A boisterous crowd of mostly Afghan expatriates braved the humid conditions in the United Arab Emirates to watch their team play only its second ODI against a test-playing nation.
The crowd stuck around as the late night match, which started Saturday evening, ran until 2 a.m. local time to avoid the worst of the heat.
Australia started strongly after winning the toss and electing to bat as opener Matthew Wade and captain Michael Clarke scored 75-runs each and shared a 131-run partnership after David Warner was caught behind off Shapoor Zadran (2-60)
Offspinner Mohammad Nabi (2-50) had Wade caught and bowled in the 35th over and Clarke fell shortly after to Samiullah Shenwari (1-48).
Allrounder Glenn Maxwell scored just 2 runs, becoming Nabi's second victim, before Mike Hussey steadied the innings with 49 off 37 balls until he was bowled by Karim Sadiq (2-22).
Afghanistan's reply got off to a poor start when opener Javed Ahmadi was bowled by Mitchell Starc (4-47) for a third-ball duck. Starc struck again four overs later to remove the other opener, Karim Sadiq, for 17 runs.
Nabi and Asghar Stanikzai put on an 86-run partnership to make the match interesting though Afghanistan never seriously threatened the 273-run target.
Once Nabi was bowled by Mitchell Johnson for 46, Afghanistan seemed to lose its focus never regained its momentum.
Stanikzai was bowled next by Starc for 66 and then Najibullah Zadran was caught by Wade off a Johnson ball for a duck.
“Definitely we are disappointed. We were here to win this game and we were in position to finish it off on a high note,” Afghanistan captain Nawroz Mangal said. “We could have won that game. It comes down to maturity and adapting ourselves to the situation. In the future, we will rectify that error.”
Starc said he had never seen the Afghanistan side play before, but came away impressed.
“I thought they played in these conditions quite well and it was quite a competitive match,” he said. “They are going to be a good side and win some games in the future. It wasn't an easy game and we knew we would have to play our best.”
Afghanistan was not expected to beat Australia which only recently lost the No. 1 ODI ranking after being whitewashed by England in July. Its appearance on the same pitch as the Australians gives its players much-needed international experience and is another sign that Afghanistan is a team to watch in the coming years.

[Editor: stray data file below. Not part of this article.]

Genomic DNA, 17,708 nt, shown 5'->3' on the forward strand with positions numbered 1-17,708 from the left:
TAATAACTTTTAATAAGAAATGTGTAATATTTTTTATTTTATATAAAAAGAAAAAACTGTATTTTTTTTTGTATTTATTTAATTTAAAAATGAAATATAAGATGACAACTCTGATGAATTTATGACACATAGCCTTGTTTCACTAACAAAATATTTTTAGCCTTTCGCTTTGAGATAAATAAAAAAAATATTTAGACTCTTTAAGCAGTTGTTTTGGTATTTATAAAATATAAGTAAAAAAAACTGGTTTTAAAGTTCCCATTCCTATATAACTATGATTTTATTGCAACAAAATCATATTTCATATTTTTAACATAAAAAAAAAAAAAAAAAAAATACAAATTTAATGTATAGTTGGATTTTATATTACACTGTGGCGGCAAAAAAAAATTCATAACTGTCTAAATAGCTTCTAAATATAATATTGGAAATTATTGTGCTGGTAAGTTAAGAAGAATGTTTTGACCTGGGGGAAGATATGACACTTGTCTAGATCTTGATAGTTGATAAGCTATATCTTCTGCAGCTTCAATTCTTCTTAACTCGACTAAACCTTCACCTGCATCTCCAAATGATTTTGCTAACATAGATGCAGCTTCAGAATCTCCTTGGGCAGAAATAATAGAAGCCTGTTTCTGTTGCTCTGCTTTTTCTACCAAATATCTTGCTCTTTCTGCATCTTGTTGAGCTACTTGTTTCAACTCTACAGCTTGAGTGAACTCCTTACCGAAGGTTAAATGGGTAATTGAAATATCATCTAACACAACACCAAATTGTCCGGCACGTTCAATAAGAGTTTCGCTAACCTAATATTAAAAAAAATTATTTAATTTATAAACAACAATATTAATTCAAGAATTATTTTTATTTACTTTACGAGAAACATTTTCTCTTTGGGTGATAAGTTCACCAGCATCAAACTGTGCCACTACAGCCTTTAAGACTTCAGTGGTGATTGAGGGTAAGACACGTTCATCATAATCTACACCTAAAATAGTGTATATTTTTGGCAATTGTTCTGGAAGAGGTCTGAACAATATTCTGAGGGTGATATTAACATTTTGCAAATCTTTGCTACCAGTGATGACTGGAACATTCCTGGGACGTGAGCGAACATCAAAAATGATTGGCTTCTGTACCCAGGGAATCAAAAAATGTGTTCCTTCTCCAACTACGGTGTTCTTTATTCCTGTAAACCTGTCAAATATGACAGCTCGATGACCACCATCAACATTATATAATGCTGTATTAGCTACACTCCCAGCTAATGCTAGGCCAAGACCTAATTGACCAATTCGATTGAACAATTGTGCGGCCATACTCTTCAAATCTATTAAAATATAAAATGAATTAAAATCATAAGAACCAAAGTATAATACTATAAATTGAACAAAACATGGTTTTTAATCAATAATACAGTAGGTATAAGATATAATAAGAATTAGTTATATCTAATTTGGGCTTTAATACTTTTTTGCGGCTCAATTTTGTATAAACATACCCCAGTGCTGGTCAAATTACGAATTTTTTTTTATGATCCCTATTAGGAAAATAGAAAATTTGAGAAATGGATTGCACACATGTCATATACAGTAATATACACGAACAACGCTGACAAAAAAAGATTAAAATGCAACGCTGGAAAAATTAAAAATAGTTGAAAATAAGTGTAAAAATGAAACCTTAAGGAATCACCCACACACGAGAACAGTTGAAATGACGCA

Made up of players who learned the game in Pakistan refugee camps, Afghanistan has gone from the World Cricket League Division 5 in 2008 to playing its first ODI this year against a test playing team in Pakistan.
The team's success has helped cricket replace football as the national sport, and even the Taliban have approved cricket where frequent breaks mean the sport doesn't interfere with prayer times in the Muslim nation.
Cricket clubs have sprung up across the country and the government is building new grounds in order to keep up with the demand.
Mangal said he hoped plenty of supporters back home saw the match and were inspired to either to take up cricket or continue supporting the national side.
“The future is very bright for Afghanistan cricket,” Mangal said. “I'm sure viewers back home will be happy with the way we performed. The performance we put up against Australia hopefully will make them proud and happy.”
Starc said it was important for Australia to take Afghanistan seriously as it works its way back to its best form.
“Obviously there was a lot of talk from the England series and we wanted to come out and stop the talking and put actions on the board,” Starc said. “We did that tonight and we put a good score on the board and our batters batted quite well in the heat. The bowlers came out and defended the score. Overall, we are quite happy with the way we performed and it's a good lead up to the Pakistan series.”
Australia plays the first of three ODI's against Pakistan at Sharjah on Tuesday.